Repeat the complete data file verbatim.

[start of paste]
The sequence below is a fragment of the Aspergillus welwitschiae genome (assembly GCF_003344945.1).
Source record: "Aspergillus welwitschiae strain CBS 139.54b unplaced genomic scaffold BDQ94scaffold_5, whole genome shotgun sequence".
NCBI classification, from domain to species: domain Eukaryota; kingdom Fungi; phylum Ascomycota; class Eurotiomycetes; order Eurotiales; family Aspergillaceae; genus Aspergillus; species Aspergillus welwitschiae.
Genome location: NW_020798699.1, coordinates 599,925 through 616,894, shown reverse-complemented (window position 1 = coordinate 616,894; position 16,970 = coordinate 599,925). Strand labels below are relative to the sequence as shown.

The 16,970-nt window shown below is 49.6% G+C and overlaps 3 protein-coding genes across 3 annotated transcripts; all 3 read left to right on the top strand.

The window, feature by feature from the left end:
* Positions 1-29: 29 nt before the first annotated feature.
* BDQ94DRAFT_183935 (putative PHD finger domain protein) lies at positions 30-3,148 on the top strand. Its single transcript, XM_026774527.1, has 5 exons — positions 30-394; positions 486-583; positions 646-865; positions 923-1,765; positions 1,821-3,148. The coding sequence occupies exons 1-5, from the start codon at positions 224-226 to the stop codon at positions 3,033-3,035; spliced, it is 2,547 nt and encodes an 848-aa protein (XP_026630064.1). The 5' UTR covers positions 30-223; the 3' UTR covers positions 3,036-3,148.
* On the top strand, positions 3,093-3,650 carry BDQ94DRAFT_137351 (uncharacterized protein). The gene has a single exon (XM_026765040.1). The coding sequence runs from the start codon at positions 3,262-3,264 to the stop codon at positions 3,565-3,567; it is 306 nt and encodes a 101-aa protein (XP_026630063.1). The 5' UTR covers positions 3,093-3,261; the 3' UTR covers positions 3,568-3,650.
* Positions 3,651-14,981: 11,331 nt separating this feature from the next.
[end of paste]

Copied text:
The sequence below is a fragment of the Aspergillus welwitschiae genome (assembly GCF_003344945.1).
Source record: "Aspergillus welwitschiae strain CBS 139.54b unplaced genomic scaffold BDQ94scaffold_5, whole genome shotgun sequence".
NCBI classification, from domain to species: domain Eukaryota; kingdom Fungi; phylum Ascomycota; class Eurotiomycetes; order Eurotiales; family Aspergillaceae; genus Aspergillus; species Aspergillus welwitschiae.
Genome location: NW_020798699.1, coordinates 599,925 through 616,894, shown reverse-complemented (window position 1 = coordinate 616,894; position 16,970 = coordinate 599,925). Strand labels below are relative to the sequence as shown.

The 16,970-nt window shown below is 49.6% G+C and overlaps 3 protein-coding genes across 3 annotated transcripts; all 3 read left to right on the top strand.

The window, feature by feature from the left end:
* Positions 1-29: 29 nt before the first annotated feature.
* BDQ94DRAFT_183935 (putative PHD finger domain protein) lies at positions 30-3,148 on the top strand. Its single transcript, XM_026774527.1, has 5 exons — positions 30-394; positions 486-583; positions 646-865; positions 923-1,765; positions 1,821-3,148. The coding sequence occupies exons 1-5, from the start codon at positions 224-226 to the stop codon at positions 3,033-3,035; spliced, it is 2,547 nt and encodes an 848-aa protein (XP_026630064.1). The 5' UTR covers positions 30-223; the 3' UTR covers positions 3,036-3,148.
* On the top strand, positions 3,093-3,650 carry BDQ94DRAFT_137351 (uncharacterized protein). The gene has a single exon (XM_026765040.1). The coding sequence runs from the start codon at positions 3,262-3,264 to the stop codon at positions 3,565-3,567; it is 306 nt and encodes a 101-aa protein (XP_026630063.1). The 5' UTR covers positions 3,093-3,261; the 3' UTR covers positions 3,568-3,650.
* Positions 3,651-14,981: 11,331 nt separating this feature from the next.